Madrid, Spain: Going Loopy – by Caleb

Made it to Spain! Only a few days ago we were in London and now we’ve moved on! We’re living in a small apartment in the centre of Madrid, (the Capital of Spain) and it is actually quite nice and serves our needs very well. You know you’ve reached our apartment building when you see a massive wooden door with small metal spikes jutting out of it. Once you get past the two locks and open the door, you will enter a huge corridor that gives you the sense that you’re entering Hogwarts. The corridor has tiled marble floors and painted concrete walls that echo your every step. On the other side of the corridor is a big glass wall with a door in the centre. Past the door is a spiral staircase with an elevator wrapped in the stairs. We live on the third floor. Our room is small and cosy. Right when you enter there is a small kitchenette on your right and a shoe rack on your left. Strait ahead of you is a pullout couch where Connor and I sleep. Past the kitchenette on your right is a small bathroom with a shower and then past that, is a small deck overlooking the small courtyard in the building which is accessible from the first room I described. In front of the couch in our apartment is a tv and left of that is my parents bedroom which can, when in need of privacy, be sealed off from the rest of the apartment by a big, sliding paper wall. And that is it. Our little space. But the main point of this blog is not what fun we had in our apartment, but in fact what fun we had outside.

 We went to an amusement park called Warner Brothers Movie World which was almost a Canada’s Wonderland with movie themes from movies made by Warner Brothers. The park was split into four sections: Warner Brothers studios, DC superhero world, old west territory, and cartoon village. The park consists of 42 rides in total, 6 of which are roller coasters. The list of coasters from smallest to tallest goes like this: The Tom & Jerry kiddy coaster, The Correcaminos Bip Bip, The Batman La Fuga, The Stunt Fall, The Coaster Express, and The Superman Atracción de Acero, all of which I did and had a blast on. Of coarse, I’m not going to describe every tiny detail about the park but I will try my best to describe my top eleven favourites. 


 11) Hotel Embrujado

hotel emrujado

Hotel Embrujado is a haunted house that is more of a ride than a haunted house. After waiting in line for about 15 minutes you enter a library like room with two busts on the top of a shelf (a bust is a sculpture of only the head and shoulders of a person). The busts have faces projected on them that makes them look 3-D and appear to be talking. Of coarse they speak Spanish so I don’t understand what they’re saying but they say something; then a man appears (really just a projection) in the fire place. He then says something in Spanish and suddenly vanishes. As he disappears, there is a loud BANG that makes you jump cause your not expecting it. That was really the scariest thing in the haunted house. The busts start talking again. “Whdud hfubrg hrtsy heggj trdd, ha ha ha ha ha.” After they’re done their maniacal laugh, two book cases open up behind you revealing a secret passage to another room. In the room are two benches parallel to each other with lap bars that come down and secure you in once you’ve sat down. In front of the benches in the centre of the room is a big table set as if there was a festival going on there. Remember that this is a haunted house so this room and the room with the busts was dimly lit to give it a creepy feel. There was a corpse laying sprawled out at the end of the table. After everybody was secure in their seats, the lights suddenly went out. Then a man’s voice came through the speakers. He said something in a spooky voice which wasn’t scary cause I didn’t know what he was saying. Then the lights came on again (when I say on again, I mean back to the dim lighting). Once the lights came on, you could see that the corpse at the end of the table had sat up and was turning it’s head to look at the crowd. The corpse was really an animatronic so it didn’t move its head like a normal human but instead almost jerked his head around. Obviously it didn’t care much about chiropractic adjustments. Then the corpse’s jaw moved up and down  and started to say something I once again, could not understand. After saying something that was probably meant to scare us, the body lifted it’s hand and the platform you were on started to rock back and forth, back and forth. Then it started to go upside down and go around in circles and I started to feel really dizzy. You felt like you were going upside down but in reality, the platform you’re on just tilts back and forth, meanwhile the room around you spins around. Over all, you feel like you’re going loopy but really it was just an optical illusion. The illusion was cool, but like my dad said, “the illusion could have been used for something else, like an outer space ride instead of a haunted house.” But in all, I enjoyed my time at the not-so-haunted haunted house.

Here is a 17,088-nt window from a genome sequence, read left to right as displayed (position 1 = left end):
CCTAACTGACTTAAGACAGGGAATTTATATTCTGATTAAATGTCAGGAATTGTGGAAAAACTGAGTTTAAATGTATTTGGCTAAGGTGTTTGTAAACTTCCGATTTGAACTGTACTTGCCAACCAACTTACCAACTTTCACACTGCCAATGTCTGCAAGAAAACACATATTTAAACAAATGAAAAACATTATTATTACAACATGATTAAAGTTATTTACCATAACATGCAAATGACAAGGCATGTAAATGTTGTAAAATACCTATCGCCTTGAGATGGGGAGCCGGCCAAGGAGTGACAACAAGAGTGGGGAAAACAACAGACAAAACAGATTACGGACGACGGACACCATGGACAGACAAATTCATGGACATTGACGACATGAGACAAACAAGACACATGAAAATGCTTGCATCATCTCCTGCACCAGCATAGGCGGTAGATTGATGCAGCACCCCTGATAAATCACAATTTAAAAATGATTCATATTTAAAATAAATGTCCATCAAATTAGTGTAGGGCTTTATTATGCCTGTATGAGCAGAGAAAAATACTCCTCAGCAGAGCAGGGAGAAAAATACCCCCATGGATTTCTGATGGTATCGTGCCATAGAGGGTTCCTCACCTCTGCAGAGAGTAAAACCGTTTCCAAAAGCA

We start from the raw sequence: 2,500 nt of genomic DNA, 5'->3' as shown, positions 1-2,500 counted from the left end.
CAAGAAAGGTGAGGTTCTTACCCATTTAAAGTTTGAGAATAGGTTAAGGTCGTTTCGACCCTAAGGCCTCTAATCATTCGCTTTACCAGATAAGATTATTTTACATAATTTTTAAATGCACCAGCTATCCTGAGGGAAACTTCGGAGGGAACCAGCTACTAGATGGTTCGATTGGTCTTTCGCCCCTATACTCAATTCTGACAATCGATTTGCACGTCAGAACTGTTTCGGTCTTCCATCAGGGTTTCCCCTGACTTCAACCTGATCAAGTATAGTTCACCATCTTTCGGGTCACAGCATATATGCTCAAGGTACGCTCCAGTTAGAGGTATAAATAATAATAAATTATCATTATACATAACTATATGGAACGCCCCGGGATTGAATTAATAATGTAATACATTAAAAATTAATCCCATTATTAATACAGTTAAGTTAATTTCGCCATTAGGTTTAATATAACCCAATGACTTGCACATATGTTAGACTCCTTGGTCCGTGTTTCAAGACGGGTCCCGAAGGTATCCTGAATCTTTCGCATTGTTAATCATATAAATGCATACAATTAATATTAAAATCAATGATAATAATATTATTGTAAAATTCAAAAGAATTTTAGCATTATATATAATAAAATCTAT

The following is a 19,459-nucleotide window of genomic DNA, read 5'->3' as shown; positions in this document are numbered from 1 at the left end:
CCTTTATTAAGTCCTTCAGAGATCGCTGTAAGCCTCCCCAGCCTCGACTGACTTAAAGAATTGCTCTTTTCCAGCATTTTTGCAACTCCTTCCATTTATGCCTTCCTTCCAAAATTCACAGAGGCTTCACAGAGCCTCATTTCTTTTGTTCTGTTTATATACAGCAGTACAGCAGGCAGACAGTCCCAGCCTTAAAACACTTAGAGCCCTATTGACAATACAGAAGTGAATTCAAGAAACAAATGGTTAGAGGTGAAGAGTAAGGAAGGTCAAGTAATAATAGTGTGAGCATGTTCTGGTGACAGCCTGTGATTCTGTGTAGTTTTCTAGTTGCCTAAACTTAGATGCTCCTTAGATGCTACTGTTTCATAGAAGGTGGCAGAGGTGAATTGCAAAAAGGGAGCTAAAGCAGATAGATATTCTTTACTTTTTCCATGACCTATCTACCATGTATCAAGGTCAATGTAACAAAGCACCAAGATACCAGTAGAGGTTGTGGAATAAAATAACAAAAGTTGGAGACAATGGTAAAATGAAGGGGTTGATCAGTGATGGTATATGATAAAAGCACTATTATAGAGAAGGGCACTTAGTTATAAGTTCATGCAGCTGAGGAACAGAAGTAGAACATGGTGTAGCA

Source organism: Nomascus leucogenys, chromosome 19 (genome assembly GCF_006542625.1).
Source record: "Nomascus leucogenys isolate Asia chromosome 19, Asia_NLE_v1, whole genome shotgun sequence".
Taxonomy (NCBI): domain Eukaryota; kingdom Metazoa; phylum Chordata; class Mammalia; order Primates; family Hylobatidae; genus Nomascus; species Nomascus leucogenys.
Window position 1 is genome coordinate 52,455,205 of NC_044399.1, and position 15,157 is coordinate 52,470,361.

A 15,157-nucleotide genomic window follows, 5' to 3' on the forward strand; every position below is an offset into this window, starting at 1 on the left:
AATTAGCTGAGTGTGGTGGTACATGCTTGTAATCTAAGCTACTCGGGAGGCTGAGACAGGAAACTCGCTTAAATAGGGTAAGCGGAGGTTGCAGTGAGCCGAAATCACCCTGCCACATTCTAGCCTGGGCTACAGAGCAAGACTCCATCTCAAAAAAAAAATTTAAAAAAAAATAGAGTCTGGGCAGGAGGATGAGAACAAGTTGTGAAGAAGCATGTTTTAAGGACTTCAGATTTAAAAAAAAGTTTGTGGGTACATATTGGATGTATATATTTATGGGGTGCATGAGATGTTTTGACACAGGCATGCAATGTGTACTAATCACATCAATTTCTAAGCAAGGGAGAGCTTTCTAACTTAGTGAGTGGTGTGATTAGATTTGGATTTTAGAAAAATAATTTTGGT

10) The Tom & Jerry Kiddie Coastertom&jerry

 Yeah, I went on a kiddie coaster but it wasn’t that bad. Usually the kiddie coasters are super slow but this one shot along the track like it was trying to outrun a missile. The cart you sat in was shaped to look like a train and the track was a bright blue. Like almost all coasters, at the start, you go up a little to gain speed for the rest of the ride. On the roller coaster, you go shooting through a massive orange juice container, (I have no idea how that has any resemblance to the Tom & Jerry show) and go whipping by a huge ant hill with massive plastic ants crawling out of it. As I said before, this coaster is super fast so in order to make a turn, the track has to tilt. This coaster had to tilt the track so much that you were literally sideways! I was saying to my mom that tilting that much was kind of hazardous because you tilt so close to the ground that if you wanted to, you could reach out your hand touch the ground. So, go to the Tom & Jerry coaster if you go to WB movie world but don’t stretch out your hand, (and don’t go if you hate going fast).